BB: I like working a lot, so I figured out about 10 or 12 years ago that if I only acted I would be employed about 30 percent of my life, and I would spend 70 percent waiting for the phone to ring. So I began to produce and direct. I directed about 20 hours of episodic television; I've directed five movies. Oh, I've just finished a nice thing which I would love to talk about.
BE: "Bernard and Doris?"
BB: Yes, I produced and directed a movie called "Bernard and Doris" that HBO bought, and it will be on HBO in February. It stars Susan Sarandon and Ralph Fiennes as Doris Duke and her butler.
BE: Actually, I was just reading that it…I guess it just played The Hamptons Film festival?
BB: It did, we opened The Hampton Film Festival, and it got a very lovely reception there.
BE: Excellent. How did you get involved with that project? Were you familiar with the story?
BB: I've always dimly knew about Doris Duke, and I had read some screaming tabloid headlines about her butler and what happened between them, and somebody sent me a movie, and I thought, hmm, this is really interesting. I happened to be working with Susan Sarandon at the time, on the television version of "The Exonerated," I gave the script to her, she said, "This is a great character." We worked on the script together for a while, sent it to Ralph Fiennes, and then went out and made a movie for $500,000 that is now going to be seen by hopefully many millions of people on HBO. And it was a great experience.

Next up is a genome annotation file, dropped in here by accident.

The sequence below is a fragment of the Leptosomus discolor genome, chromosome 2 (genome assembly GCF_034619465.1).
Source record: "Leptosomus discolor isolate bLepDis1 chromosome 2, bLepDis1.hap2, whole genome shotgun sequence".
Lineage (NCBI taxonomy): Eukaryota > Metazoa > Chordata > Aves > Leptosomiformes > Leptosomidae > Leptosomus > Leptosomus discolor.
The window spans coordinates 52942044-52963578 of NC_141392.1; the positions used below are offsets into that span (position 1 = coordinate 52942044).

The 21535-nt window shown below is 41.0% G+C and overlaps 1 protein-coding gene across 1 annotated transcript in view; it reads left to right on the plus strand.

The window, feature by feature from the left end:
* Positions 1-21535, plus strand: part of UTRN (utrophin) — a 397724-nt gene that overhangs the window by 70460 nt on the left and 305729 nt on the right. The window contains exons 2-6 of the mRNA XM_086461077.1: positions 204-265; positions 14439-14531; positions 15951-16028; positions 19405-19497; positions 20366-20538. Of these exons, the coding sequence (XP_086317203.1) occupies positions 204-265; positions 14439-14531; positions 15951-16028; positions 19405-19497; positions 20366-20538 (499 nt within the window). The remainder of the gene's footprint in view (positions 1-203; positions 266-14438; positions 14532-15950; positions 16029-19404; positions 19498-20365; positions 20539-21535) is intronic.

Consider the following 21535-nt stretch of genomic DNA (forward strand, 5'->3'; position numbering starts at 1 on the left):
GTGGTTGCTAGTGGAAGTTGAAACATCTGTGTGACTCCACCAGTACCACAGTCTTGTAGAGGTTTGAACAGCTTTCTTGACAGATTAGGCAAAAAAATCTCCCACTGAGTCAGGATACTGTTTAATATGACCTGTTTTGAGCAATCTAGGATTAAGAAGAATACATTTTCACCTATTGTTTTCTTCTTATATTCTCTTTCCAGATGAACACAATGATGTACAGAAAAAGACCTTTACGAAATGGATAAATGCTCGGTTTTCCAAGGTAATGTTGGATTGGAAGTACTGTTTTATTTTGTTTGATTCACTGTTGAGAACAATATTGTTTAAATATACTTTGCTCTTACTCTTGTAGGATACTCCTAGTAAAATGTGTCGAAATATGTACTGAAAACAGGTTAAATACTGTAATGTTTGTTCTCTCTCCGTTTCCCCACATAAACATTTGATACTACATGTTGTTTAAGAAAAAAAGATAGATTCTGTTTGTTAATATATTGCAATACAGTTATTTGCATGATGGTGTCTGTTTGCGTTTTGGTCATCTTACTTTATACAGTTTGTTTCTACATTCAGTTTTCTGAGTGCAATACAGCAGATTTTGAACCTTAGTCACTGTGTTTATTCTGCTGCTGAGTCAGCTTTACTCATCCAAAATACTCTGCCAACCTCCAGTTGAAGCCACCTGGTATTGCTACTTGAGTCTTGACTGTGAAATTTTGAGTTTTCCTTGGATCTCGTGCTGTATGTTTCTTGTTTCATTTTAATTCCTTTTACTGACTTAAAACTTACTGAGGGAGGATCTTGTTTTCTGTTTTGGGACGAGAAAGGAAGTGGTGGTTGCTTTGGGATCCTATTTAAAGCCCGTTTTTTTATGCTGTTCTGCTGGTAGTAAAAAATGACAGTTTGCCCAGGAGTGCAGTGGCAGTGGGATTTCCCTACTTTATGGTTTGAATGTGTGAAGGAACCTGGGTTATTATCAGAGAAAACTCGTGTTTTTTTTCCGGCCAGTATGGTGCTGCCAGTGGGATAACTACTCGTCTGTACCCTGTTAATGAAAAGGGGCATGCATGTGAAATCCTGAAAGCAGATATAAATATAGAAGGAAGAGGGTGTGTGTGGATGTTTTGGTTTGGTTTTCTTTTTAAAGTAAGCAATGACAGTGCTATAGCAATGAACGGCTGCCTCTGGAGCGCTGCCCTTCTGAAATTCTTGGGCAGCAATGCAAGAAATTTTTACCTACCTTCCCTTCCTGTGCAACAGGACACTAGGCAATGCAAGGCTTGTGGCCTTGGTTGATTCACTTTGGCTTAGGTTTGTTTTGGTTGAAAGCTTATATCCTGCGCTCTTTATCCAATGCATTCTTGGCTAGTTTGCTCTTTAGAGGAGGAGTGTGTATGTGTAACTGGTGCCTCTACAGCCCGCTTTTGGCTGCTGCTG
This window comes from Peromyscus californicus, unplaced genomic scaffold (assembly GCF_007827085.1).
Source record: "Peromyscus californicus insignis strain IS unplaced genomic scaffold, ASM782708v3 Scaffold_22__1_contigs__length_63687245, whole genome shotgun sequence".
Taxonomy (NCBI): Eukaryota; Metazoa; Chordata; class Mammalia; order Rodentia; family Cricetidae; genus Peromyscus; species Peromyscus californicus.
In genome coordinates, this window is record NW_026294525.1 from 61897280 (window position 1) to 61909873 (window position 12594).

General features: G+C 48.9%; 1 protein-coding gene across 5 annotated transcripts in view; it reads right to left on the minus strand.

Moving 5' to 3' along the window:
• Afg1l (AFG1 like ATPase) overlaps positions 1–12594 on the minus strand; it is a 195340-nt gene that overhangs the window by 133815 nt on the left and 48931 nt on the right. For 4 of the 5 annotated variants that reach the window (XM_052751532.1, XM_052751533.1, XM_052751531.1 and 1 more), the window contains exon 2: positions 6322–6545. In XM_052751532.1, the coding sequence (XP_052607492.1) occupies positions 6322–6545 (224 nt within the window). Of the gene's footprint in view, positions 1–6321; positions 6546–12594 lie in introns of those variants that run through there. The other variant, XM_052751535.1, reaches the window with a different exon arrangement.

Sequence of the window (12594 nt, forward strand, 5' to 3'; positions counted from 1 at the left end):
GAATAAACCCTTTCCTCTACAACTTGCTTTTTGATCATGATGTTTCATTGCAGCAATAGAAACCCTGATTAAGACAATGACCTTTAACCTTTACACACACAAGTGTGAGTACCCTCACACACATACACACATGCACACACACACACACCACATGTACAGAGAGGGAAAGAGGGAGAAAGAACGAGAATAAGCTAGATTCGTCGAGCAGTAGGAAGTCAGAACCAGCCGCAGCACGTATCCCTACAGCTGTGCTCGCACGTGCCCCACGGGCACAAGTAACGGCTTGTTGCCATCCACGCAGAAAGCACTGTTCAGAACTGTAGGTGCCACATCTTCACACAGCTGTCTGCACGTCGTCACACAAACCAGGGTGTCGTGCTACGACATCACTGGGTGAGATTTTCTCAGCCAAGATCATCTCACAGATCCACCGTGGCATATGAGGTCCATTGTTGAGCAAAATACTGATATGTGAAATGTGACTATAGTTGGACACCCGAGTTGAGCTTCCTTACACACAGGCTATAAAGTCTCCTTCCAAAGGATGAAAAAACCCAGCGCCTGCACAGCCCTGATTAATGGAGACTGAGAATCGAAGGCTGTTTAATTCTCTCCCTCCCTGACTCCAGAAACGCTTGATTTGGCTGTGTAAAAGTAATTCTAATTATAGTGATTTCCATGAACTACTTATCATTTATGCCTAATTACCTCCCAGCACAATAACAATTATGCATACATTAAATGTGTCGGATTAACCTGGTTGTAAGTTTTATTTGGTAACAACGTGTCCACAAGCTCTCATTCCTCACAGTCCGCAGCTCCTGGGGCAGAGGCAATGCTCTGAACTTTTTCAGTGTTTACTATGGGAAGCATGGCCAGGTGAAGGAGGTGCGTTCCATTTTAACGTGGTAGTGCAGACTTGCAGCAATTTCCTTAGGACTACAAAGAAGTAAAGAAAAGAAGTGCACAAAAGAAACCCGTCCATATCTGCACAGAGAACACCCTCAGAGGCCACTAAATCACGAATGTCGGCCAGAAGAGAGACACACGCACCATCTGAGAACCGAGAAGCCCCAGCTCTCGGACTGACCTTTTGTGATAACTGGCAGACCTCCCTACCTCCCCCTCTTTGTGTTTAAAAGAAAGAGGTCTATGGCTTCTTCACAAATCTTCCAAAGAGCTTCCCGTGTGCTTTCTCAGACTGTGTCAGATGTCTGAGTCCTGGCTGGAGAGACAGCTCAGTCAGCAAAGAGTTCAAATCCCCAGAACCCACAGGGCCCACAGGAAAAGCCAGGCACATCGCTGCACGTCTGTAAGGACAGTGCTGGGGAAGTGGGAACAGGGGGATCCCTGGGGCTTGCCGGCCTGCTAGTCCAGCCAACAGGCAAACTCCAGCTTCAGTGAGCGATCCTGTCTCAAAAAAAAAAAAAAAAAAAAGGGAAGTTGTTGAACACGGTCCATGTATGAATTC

BE: Do you enjoy doing the occasional sitcom work? You certainly had some memorable appearances between "Seinfeld" and "Friends."
BB: I have only done it a few times. I was also…my other sitcom work is from 1925. No, I was on "Room 222," I was on "The Mod Squad," and something else that was really fun. (Writer's note: I don't know if he's referring to "Love, American Style" or "Maude," but he made appearances on both of those shows as well.) But you know what? I do it when something unusual comes up, but not unless it's really strange and special, like being Phoebe's father. I love Lisa Kudrow. I have worked with her a million times, I think she is a genius, so the chance to be her father was, like, "Sure, I'll go." They don't even have to pay you. And they don't, really.
BE: Well, I know we're out of time, but I'm awaiting "Celebrity Charades: The Complete Series" to come out on DVD. (laughs)
BB: I wish they would release the second season. It's better than the first, and the network kind of changed their profile and never showed it, but we got some great things on tape, including Joel Siegel playing, which I thought would be a lovely kind of…you know, another thing to remember him from, how silly and funny he also was.
BE: Absolutely. Well it's been a pleasure speaking with you.
BB: Thank you, Will.
BE: Thank you very much.
BB: Bye bye.